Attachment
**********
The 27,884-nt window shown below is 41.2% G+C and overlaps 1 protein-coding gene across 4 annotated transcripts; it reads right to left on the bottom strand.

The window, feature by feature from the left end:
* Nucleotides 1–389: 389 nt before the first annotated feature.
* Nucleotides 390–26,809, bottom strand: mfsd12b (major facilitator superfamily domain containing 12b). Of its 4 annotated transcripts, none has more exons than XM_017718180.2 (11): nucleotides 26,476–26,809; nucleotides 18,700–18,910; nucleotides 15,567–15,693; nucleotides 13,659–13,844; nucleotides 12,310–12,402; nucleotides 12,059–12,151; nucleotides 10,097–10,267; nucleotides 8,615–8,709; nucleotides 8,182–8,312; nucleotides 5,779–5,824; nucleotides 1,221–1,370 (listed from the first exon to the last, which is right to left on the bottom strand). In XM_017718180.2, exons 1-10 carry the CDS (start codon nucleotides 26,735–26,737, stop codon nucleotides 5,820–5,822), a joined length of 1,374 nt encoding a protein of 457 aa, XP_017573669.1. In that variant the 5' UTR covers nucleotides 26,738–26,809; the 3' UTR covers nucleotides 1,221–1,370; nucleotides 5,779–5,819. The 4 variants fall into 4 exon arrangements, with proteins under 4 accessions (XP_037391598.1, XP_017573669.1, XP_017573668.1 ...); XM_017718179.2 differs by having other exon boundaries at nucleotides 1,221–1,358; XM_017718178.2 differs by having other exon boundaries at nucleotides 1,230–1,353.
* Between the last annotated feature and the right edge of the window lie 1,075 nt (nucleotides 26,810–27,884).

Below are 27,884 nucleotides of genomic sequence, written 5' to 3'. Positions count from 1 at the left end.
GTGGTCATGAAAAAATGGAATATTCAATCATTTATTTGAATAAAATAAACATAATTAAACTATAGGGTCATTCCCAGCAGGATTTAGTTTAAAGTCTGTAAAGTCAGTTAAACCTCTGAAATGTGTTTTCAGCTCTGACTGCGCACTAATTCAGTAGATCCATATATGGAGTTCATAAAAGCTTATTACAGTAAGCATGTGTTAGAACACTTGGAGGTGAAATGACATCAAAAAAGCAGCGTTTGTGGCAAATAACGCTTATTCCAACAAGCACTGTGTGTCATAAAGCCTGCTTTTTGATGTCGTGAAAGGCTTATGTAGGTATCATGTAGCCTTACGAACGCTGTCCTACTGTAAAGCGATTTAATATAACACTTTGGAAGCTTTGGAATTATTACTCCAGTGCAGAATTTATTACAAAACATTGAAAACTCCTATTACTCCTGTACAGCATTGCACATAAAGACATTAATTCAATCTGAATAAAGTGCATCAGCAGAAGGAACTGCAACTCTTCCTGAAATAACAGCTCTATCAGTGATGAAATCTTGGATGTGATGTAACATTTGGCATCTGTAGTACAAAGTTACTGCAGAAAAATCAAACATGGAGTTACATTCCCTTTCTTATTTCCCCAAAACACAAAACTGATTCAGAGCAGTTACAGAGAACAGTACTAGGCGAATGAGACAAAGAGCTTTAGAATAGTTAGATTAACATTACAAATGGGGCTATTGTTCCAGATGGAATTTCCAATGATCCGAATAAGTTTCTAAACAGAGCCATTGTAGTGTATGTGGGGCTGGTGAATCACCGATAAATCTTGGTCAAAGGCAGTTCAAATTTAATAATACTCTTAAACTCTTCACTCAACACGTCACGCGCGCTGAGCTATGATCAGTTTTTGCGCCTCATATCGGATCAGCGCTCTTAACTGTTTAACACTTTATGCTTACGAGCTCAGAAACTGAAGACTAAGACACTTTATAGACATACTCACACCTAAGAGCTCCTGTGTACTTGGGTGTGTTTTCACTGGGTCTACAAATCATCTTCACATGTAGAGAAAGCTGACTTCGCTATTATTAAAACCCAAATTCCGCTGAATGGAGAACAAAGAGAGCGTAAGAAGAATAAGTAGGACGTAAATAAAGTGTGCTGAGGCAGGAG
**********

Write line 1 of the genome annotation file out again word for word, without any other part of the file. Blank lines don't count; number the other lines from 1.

The 27,884-nt window shown below is 41.2% G+C and overlaps 1 protein-coding gene across 4 annotated transcripts; it reads right to left on the bottom strand.